Antigonus II (Gonatas)

283-239BC (44)

Poseidon Head, Apollo on a ship, commemorating
a naval victory over the Egyptian fleet

Antigonus II Gonatas (c. 319 BC—239 BC) was a Macedonian king, the son of Demetrius I Poliorcetes, and grandson of Antigonus I Monophthalmus.

On the death of his father (283 BC), he assumed the title "king of Macedonia", but did not obtain possession of the throne until 276 BC, after it had been successively in the hands of Pyrrhus, Lysimachus, Seleucus, and Ptolemy Ceraunus.

Ceraunus was killed by the invading Gauls in 279 BC, and the Macedonian kingdom lapsed into anarchy for two years. Gonatas defeated an army of Gauls in 277 BC in the Battle of Lysimachia, and that won him enough credit to claim the throne of Macedon.

He continued in undisputed possession of Macedonia till 274 BC, when Pyrrhus returned from Italy. Pyrrhus launched an attack on the Macedonian army, then convinced it to support him rather than Gonatas. When Pyrrhus was killed adventuring in the Peloponnese in 272 BC, Gonatas recovered his dominions. He was again (between 263 BC and 255 BC) driven out of the kingdom by Alexander, the son of Pyrrhus, and again recovered.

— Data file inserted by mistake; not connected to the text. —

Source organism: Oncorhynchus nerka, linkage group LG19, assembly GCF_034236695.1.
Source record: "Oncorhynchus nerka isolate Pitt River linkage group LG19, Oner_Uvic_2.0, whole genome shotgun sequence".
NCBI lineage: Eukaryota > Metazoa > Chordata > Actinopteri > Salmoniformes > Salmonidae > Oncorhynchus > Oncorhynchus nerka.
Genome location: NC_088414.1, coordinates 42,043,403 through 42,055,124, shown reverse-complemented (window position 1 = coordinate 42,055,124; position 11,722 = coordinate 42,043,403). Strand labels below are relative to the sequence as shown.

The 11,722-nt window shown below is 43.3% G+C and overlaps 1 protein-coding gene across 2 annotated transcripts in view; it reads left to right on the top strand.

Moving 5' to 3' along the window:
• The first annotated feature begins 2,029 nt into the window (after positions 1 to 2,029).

The latter part of his reign was comparatively peaceful, and he gained the affection of his subjects by his honesty and his cultivation of the arts. He gathered round him distinguished literary men — philosophers, poets, and historians. He died in his eightieth year, and the forty-fourth of his reign. His surname "Gonatas", the meaning of which is lost, was usually derived by later Greek writers from the name of his supposed birthplace, Gonni (Gonnus) in Thessaly. More recent philologists suggest that it means "knock-kneed".


  • Plutarch, Demetrius, Pyrrhus, Aratus
  • Justin xxiv. I; xxv. I-3;
  • Polybius ii. 43-45, ix. 29, 34
  • Janice J. Gabbert, Antigonus II Gonatas: A Political Biography (1997)
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